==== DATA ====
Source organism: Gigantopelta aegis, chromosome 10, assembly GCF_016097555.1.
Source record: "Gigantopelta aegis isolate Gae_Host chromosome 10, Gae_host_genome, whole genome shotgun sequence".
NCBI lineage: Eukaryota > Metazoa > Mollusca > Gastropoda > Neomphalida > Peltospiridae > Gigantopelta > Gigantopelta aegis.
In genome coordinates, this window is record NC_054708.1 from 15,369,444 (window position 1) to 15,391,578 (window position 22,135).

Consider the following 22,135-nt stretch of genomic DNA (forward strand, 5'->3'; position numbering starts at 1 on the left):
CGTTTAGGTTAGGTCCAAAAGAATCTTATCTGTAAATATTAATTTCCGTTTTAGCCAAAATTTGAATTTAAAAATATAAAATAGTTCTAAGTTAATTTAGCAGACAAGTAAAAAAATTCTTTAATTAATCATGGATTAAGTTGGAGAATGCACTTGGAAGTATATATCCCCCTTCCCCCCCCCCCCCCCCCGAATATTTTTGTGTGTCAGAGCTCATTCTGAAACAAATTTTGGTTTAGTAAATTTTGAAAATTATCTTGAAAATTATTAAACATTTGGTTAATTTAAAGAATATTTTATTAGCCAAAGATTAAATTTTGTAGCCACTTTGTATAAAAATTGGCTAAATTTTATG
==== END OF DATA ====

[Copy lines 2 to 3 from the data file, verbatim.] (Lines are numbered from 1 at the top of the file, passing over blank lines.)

Source record: "Gigantopelta aegis isolate Gae_Host chromosome 10, Gae_host_genome, whole genome shotgun sequence".
NCBI lineage: Eukaryota > Metazoa > Mollusca > Gastropoda > Neomphalida > Peltospiridae > Gigantopelta > Gigantopelta aegis.